On motion for summary judgment.
Drewen, J.c.c. (temporarily assigned).
This is a motion to strike the answer and for summary judgment.
The plaintiffs are an infant, Charles Hippe who sues by his father as guardian ad litem , and the infant's parents, Charles and Maria Hippe. The suit is to recover damages for injury claimed to have been sustained by the infant in a fall caused, as alleged, by the negligence of defendant in the maintenance and operation of a dwelling house owned by her in Jersey City. There is also a derivative claim by the parents.
As stated in the moving papers, the motion is for the entry of plaintiff's judgment "for the relief demanded in the complaint on the basis of the complaint and defendant's answer and separate defenses, upon the ground that no
material issue of fact is raised by the said pleadings and no legal defense is raised in the answer and separate defenses." Rule 3:56-3.
In addition to its denials the answer contains six separate defenses, including those of contributory negligence, intervening efficient cause and a further defense which is the subject of this controversy. It is pleaded as follows: "Indemnifying release executed by Charles Hippe, father of the aforesaid infant-plaintiff, on the 1st day of May, 1951." For the purpose of this motion the recited defense must be taken as factually well-founded. Moreover, the valid existence of the release and the truth of its recital as to defendant's settlement of plaintiff's claim is the very basis of the motion. The instrument itself is before me. The parties thereto are the aforementioned plaintiff-father and defendant. It is in two parts, each in the usual form, the first being a satisfaction and discharge and the second an agreement to release and indemnify. The stated consideration is $100. It describes the infant-plaintiff as "Charles Hippe, Jr., a minor of two and one-half years of age." It is executed by the plaintiff-father "individually and as parent and guardian of the infant." It bears the date May 1, 1951. Summons in the action was served and complaint was filed on April 23, 1951. The answer was filed (as within time) May 31, 1951.
This motion was argued entirely upon the theory that the action of defendant in paying the sum stated and obtaining the described release constitutes an admission by her that amounts to a disposition of all the issues in plaintiff's favor. For the support of this contention plaintiff relies on the opinion of the Supreme Court in Kelleher v. Lozzi , 7 N.J. 17 (1951). In that case an action had been brought (and disposed of upon terms amicably arrived at by the parties) prior to the institution of the subsequent one which culminated in the cited decision. In the first action Lozzi sued Kelleher for damages claimed to have resulted from loss and injury consequent upon a collision of motor cars. The cause had been fully pleaded and the issues finally delimited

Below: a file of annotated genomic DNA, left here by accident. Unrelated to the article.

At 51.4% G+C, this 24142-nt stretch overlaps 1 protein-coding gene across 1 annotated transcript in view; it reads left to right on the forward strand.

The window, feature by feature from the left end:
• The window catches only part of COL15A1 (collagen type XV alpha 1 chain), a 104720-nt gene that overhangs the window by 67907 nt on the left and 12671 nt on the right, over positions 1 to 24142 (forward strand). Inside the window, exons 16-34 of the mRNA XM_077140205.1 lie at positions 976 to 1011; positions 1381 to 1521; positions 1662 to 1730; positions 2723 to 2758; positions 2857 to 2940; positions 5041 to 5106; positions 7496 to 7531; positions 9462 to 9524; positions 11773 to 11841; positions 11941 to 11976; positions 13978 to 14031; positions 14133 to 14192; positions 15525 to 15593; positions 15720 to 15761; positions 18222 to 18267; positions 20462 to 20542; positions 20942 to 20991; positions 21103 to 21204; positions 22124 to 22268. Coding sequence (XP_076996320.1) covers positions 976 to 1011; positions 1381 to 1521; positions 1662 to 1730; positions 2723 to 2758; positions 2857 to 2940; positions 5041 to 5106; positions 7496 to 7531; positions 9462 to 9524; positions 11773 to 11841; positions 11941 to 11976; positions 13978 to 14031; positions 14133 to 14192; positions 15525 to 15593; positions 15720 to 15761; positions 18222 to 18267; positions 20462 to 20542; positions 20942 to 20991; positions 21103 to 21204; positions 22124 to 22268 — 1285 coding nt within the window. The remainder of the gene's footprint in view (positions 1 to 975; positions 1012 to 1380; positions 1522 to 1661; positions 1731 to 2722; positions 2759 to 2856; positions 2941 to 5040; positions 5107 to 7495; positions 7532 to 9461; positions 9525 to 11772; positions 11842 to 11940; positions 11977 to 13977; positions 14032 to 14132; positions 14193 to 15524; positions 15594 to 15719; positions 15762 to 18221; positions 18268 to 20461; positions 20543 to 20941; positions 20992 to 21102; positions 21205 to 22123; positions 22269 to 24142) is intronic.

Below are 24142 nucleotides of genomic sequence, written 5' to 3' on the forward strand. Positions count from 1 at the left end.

by a pretrial order "setting forth inter alia that negligence and contributory negligence were the matters in dispute." The defendant Kelleher filed no counterclaim or cross-claim. While the suit was awaiting trial the parties in due form concluded a settlement wherein Kelleher paid Lozzi $550 and in consideration whereof Lozzi executed and delivered his release. A feature of the settlement procedure was the filing of record of a writing as follows: "Please take notice that the above-entitled cause is hereby dismissed without costs to either party against the other," signed by the respective attorneys. Some time thereafter Kelleher reversed her role of defendant and instituted an action against the former plaintiff upon the very state of facts that had been the subject of their settlement. Lozzi then moved in the trial court to dismiss the second action on the ground that its subject matter had already been determined in the previous settlement and the claim released. The trial court granted the motion and the Supreme Court affirmed.
Considering the effects that, upon occasion, are attributed to Kelleher v. Lozzi, supra , respecting the legal consequences of settlement in a pending issue of negligence (of which the present motion is an instance), it might be helpful in passing on the matter in hand to strive for something like a clear and precise view of what the decision really holds. It is, of course, assumed that under the facts submitted the rights of the infant are not here in question, and the discussion that follows will concern only the position of the adult parties.
To begin with, there is the fundamental right by which one is always free to purchase the security of his peace against the molestation of suit or claim and to do so without regard to merit or demerit in his case, and even to the scorn of a likely triumph in the threatened contest. Needless to say, however, this right, like all others, is circumscribed by the correlative and conflicting rights of others. As it was the right of ...